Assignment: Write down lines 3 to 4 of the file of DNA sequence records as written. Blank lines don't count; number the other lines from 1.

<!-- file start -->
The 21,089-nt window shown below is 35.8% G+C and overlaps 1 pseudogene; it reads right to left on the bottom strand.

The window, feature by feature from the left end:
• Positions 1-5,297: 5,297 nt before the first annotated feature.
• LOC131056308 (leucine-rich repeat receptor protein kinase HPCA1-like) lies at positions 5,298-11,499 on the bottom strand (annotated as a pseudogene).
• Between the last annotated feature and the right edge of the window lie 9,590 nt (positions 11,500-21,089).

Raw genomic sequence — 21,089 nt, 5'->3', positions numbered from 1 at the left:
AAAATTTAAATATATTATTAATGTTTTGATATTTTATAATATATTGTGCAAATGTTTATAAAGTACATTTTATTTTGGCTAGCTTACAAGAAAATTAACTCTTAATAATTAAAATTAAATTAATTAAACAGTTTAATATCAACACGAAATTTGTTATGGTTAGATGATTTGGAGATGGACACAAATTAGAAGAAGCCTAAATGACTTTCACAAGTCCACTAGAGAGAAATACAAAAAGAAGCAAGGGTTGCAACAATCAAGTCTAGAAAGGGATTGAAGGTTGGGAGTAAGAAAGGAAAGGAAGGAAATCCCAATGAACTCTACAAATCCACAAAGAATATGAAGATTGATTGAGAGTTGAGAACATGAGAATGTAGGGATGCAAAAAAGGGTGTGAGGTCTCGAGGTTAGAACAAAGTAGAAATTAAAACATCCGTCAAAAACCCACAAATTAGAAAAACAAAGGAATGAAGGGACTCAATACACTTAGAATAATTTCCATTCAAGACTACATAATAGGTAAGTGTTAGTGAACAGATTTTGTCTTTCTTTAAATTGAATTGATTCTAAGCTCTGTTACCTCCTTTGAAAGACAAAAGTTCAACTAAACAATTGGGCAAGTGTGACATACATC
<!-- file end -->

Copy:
• Positions 1-5,297: 5,297 nt before the first annotated feature.
• LOC131056308 (leucine-rich repeat receptor protein kinase HPCA1-like) lies at positions 5,298-11,499 on the bottom strand (annotated as a pseudogene).